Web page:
When Peter and Jose’s promising son, Shane, was tragically killed as a young man in a road accident near where he lived in St Andrews, Peter responded by raising money to plant trees in Scotland and made many lifelong friends and contacts with Shane’s friends there.

Peter’s death comes less than a year after he lost his wife Jose who had been poorly for some time. He was just beginning to pick up his life again, cycling regularly (he never drove a car) and doing his gym exercises in the local parks when the news of his cancer came through quite recently. We extend our very best wishes and warm support to his surviving daughter Angie as she comes to terms with her great loss. In saying goodbye to Peter, the local Green Party is saying goodbye to a man of great stature, whom some of us have been very privileged to know.


Thanks to Gay McDonagh and Bob Steel for the words above. I was privileged to know him and remember being amazed by his library-cum-museum of a house. In the summer of 2009 I went to his house to pick up a new placard/poster display unit for our stall at the Thornton Heath Festival. Smartphones weren't so smart in 2009, but I did record some footage while there. See below:



He stood in local, London and general elections and was always campaigning, Here I've identified him at one of the Stop The Incinerator demos.


Peter and Jose


Rest in Peace Peter.
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Thursday, June 18, 2020

Was Winston Churchill a racist or war hero?



Ken Livingstone and David Mellor used to present a show on LBC. In this clip (which I saved from January 2016), Ken Livingstone talks about how, "five million Bangladeshis starved to death over 18 months" during World War II. Moreover, he adds the deaths resulted from a decision to export rice from what was then Bengal (India) towards the war effort.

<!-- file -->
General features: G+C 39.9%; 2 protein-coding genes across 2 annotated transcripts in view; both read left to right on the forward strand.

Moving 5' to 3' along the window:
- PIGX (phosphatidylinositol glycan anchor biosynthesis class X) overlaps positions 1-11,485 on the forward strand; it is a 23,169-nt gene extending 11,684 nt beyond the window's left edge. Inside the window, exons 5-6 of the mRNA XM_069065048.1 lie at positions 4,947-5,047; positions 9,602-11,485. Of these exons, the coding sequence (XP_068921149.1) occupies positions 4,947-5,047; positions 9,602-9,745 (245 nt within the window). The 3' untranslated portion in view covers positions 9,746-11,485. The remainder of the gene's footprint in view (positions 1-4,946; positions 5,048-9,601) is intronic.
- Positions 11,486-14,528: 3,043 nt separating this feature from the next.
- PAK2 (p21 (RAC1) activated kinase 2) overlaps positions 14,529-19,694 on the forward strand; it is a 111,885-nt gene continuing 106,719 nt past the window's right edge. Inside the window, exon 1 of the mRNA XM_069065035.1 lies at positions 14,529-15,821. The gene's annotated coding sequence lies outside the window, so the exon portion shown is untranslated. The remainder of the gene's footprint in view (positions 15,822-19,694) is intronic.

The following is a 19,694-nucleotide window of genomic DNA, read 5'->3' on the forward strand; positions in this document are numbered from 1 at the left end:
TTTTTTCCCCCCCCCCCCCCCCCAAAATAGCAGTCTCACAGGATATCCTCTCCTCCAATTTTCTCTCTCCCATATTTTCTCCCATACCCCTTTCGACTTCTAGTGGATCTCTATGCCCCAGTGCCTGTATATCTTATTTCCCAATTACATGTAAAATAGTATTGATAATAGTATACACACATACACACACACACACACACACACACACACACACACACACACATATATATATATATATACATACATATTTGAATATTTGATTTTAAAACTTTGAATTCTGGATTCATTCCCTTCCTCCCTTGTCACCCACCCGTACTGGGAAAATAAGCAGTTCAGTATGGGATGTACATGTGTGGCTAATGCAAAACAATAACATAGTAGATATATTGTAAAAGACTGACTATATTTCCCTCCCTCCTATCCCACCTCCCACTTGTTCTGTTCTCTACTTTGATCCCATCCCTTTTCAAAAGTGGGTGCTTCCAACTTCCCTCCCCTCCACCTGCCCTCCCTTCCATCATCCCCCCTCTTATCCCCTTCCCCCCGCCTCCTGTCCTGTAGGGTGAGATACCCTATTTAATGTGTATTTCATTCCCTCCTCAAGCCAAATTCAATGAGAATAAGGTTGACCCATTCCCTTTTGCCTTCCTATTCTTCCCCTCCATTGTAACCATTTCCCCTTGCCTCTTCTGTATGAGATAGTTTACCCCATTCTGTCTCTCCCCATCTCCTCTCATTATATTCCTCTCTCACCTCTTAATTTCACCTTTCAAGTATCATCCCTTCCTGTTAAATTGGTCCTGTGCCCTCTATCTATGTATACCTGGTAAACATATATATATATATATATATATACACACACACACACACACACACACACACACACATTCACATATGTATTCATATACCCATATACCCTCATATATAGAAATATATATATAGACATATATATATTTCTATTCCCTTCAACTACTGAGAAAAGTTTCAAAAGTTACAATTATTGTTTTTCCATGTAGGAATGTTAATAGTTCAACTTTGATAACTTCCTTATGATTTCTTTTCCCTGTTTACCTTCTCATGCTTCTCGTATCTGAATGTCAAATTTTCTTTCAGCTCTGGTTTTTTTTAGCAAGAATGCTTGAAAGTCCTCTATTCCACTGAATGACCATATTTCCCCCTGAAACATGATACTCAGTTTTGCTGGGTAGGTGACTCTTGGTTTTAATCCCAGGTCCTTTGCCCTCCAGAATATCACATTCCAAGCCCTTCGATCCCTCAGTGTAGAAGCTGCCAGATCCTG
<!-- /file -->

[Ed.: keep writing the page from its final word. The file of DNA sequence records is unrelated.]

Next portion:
My jaw dropped when I heard this. I wasn't expecting a discussion on the Salisbury nerve agent attack to cite something that happened in Bangladesh around seventy years ago.

Ken Livingstone says at the end of the clip that, "Great leaders protect themselves and they don't give a damn about the lives of others."

Upon hearing the jaw-dropping revelation back in January 2016, I thought I would ask my dad if he knew anything about this. He was born in what is now Bangladesh in 1935.

His recollection of 1942-43 is indeed one of great poverty and starvation. There was a shortage of  food in Rajshahi, a state in the north west. He remembers emaciated bodies lying on the street, close to death or dead The towns had more food than the villages. Everyone around him, literally everyone, was suffering, and owing to the lack of news, he assumed that everyone during the world war was suffering as they were. Until I told him, he was unaware that there was a reason why so many people were starving in Bangladesh.

I had to investigate further. I bought a book which I started reading called CHURCHILL'S SECRET WAR, The British Empire and the ravaging of India during World War II by Madhusree Mukerjee.

I had been meaning for sometime - well four years - to post about this. Over the last couple of weeks a greater awareness of Churchill's views and actions have come to light because someone daubed the plinth of his statue during a Black Lives Matter protest.


Mukerjee's book is well researched and I when I started reading it four years ago, I marked out paragraphs of note (including the very first paragraph of the book - below):

"No great portion of the world population was so effectively protected from the horrors and perils of the World War as were the peoples of Hindustan," Winston Churchill wrote in his 1950 history of the twentieth century's most lethal conflict. They were carried through the struggle on the shoulders of our small island. By Hindustan, or Land of the Hindus, Churchill meant India, which during the war was part of the British Empire.
Britain's wartime prime minister did not discuss in his six-volume account the 1943 famine in the Eastern province of Bengal, which killed 1.5 million people by the official estimate and 3 million by most others. One primary cause of the famine was the extent to which Churchill and his advisers chose to use the resources of India to wage war against Germany and Japan, causing scarcity and inflation within the colony.